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Elections in Afghanistan follow years of bloody occupation, and offer hope of democracy to a region that sorely lacks it

Tomorrow is also a moment of truth for the US, Britain and others

Security for tomorrow’s elections in Afghanistan is on an unprecedented scale. With the Taliban’s desire to disrupt the process bloodily evident in recent weeks, hundreds of thousands of troops have been deployed to polling stations. Despite the manifest dangers, though, ordinary Afghans are eager to have their say; an estimated 75 per cent of them intend to cast a ballot.

Their enthusiasm is understandable. It’s not only out of frustration at the current government’s failure to tackle the country’s rampant corruption, but also because the millions who go to the polls today will be participating in history. President Hamid Karzai, in power since Nato forces toppled the Taliban in 2001, is not eligible to stand. Thus, after decades of invasion, totalitarianism and war, Afghanistan is on the brink of its first peaceful transfer of power.

Violence is not the only danger today. While the three frontrunners – Abdullah Abdullah, Ashraf Ghani and Zalmai Rassoul – all talk up plans to crack down on graft, industrial-scale fraud has tainted every Afghan vote since 2001 and is expected to do so again. Candidates are also gearing up to fling charges of vote-rigging at their more successful opponents, risking further damage to the credibility of the outcome.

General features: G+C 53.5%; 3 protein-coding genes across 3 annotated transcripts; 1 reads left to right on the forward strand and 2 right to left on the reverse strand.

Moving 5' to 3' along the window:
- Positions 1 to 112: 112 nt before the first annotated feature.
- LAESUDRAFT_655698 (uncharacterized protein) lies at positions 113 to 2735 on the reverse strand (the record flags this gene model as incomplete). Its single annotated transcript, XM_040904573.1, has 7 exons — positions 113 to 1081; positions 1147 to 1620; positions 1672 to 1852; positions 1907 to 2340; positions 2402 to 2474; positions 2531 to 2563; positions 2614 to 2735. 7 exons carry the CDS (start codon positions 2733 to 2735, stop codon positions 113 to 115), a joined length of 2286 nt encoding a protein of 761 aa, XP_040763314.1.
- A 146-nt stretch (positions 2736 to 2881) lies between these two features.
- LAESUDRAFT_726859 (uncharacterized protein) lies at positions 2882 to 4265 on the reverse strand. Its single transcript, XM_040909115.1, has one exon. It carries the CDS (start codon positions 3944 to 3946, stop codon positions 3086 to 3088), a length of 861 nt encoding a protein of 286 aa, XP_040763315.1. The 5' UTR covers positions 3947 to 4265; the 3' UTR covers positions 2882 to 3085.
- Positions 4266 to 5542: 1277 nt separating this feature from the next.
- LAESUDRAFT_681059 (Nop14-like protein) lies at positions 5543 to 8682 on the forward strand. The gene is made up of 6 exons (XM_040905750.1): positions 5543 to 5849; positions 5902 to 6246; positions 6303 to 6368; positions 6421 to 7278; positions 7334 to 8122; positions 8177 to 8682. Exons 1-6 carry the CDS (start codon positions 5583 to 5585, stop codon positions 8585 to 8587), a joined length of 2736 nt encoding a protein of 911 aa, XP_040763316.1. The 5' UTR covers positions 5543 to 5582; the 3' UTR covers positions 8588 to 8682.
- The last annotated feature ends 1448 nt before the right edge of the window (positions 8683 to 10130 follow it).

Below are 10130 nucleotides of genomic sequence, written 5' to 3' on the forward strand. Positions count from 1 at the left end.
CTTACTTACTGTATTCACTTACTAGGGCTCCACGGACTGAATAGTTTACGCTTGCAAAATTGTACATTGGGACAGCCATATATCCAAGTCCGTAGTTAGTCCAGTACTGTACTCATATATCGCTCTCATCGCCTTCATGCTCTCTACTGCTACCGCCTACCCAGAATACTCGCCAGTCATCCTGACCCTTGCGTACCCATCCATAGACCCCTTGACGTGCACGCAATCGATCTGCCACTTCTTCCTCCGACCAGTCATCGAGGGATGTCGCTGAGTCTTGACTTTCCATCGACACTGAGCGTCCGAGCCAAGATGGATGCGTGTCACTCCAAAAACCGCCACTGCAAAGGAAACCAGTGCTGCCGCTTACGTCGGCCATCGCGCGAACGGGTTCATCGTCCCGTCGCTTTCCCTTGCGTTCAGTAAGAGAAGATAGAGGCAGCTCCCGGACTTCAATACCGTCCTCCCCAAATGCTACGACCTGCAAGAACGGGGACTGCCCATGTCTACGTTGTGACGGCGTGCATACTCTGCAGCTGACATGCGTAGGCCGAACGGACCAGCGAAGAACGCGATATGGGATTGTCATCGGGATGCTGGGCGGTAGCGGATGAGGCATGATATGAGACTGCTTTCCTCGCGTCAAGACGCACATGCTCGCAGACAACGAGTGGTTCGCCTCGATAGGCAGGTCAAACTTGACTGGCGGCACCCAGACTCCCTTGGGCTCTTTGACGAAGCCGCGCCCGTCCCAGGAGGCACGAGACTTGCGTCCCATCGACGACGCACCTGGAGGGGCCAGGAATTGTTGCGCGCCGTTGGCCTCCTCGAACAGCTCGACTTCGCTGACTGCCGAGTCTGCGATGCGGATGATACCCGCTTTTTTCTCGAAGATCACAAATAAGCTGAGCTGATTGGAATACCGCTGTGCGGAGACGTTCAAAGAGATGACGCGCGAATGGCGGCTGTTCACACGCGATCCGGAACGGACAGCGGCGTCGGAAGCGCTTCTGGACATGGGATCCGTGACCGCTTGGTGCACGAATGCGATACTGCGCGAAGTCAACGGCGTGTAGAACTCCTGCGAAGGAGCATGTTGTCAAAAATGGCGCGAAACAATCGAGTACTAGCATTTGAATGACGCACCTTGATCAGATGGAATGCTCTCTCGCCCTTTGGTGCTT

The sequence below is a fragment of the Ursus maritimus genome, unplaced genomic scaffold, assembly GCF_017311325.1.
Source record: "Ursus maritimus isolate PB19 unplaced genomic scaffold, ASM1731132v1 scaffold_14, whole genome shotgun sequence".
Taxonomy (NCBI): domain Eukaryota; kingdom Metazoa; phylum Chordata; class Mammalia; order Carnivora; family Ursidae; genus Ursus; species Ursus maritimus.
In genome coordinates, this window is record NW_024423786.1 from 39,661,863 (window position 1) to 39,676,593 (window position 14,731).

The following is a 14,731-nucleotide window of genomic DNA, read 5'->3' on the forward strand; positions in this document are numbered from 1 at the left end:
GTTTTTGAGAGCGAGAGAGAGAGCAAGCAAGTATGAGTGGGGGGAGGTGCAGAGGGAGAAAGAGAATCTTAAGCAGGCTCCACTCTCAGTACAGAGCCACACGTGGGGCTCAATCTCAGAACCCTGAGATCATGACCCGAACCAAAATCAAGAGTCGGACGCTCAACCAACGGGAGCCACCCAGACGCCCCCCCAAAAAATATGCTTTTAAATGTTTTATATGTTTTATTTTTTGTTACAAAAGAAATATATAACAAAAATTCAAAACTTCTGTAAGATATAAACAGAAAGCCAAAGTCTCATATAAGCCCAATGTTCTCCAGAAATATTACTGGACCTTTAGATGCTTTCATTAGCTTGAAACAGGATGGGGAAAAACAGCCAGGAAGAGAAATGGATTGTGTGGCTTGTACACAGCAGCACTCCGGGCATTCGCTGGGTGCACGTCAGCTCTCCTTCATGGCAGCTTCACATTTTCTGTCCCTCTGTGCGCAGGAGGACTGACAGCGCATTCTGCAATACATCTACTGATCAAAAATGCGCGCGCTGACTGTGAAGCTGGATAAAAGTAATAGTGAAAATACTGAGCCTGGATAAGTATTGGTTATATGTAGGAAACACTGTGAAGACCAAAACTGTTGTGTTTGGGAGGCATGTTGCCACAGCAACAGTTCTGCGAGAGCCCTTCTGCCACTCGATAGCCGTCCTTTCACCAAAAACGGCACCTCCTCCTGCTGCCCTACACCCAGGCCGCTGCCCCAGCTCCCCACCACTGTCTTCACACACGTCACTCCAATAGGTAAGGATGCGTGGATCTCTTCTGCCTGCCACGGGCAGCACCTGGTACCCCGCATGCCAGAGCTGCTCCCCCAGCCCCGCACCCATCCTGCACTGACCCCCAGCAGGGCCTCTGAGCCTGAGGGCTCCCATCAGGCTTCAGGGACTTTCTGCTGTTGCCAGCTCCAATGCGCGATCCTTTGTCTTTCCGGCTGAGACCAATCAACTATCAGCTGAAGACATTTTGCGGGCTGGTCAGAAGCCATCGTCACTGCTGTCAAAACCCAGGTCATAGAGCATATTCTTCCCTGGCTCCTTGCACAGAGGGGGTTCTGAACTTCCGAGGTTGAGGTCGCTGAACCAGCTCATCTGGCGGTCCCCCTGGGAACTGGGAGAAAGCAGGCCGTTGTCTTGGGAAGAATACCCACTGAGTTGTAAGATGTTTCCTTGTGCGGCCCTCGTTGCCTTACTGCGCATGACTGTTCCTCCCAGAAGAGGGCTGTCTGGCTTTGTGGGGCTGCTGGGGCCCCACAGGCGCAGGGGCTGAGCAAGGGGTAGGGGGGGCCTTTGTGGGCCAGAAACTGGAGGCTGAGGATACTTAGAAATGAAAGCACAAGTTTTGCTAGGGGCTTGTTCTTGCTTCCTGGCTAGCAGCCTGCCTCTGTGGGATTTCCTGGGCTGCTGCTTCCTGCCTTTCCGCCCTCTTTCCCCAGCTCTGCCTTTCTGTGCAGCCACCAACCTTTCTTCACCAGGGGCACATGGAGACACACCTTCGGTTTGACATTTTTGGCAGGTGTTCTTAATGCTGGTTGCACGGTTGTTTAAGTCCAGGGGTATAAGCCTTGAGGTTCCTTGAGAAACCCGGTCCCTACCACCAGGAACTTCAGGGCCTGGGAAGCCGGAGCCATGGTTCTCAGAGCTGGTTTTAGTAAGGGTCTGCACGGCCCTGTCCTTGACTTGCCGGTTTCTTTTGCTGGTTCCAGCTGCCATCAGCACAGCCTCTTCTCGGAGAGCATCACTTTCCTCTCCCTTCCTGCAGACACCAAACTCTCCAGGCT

All of this is plenty to contend with. But 2014 is another sort of turning point for Afghanistan, too. Nato forces are committed to leaving by the end of the year. A shambolic election producing a feeble government and giving a fillip to the already resurgent Taliban could, at worst, see a slide towards civil war, without international troops to help keep a semblance of order.

One of the new president’s first tasks will, therefore, be to sign the agreement allowing 10,000 US troops to remain after December – a deal that would have already been done had the tricksy Mr Karzai not preferred to play political games. Afghan security is not the only issue here. With foreign aid accounting for more than 50 per cent of the national budget, widespread disorder that undermined international support would leave Kabul high and dry.

Tomorrow’s elections are, then, not just a watershed for Afghanistan. They are also a moment of truth for the US, Britain and others who have spent so much money and blood there since 2001. Opinion is bitterly divided over whether this year’s withdrawal is the end of a job largely done or an ignominious admission of defeat.

There have been successes. The economy has quadrupled in size; 20 years have been added to life expectancy and literacy rates have more than doubled. Women’s rights have also taken huge strides. Yet the country remains shot through with violence and corruption; ethnic tensions are unresolved and Kabul’s writ is far from universal. Meanwhile, poppy-growing is back on the rise. The Taliban are so far from beaten that there is talk of a political settlement, and regional powers from Iran to China may be tempted to meddle when the Americans leave.

Legitimate elections are not the only factor determining Afghanistan’s future stability. The creation (or not) of a viable military, progress (or not) in tackling Taliban strongholds across the border in Pakistan, relations between local warlords and the activities of regional extremists from Uzbekistan to India will all be crucial over time. But today’s polls are a chance for a central government with the authority it needs to stand a chance of success.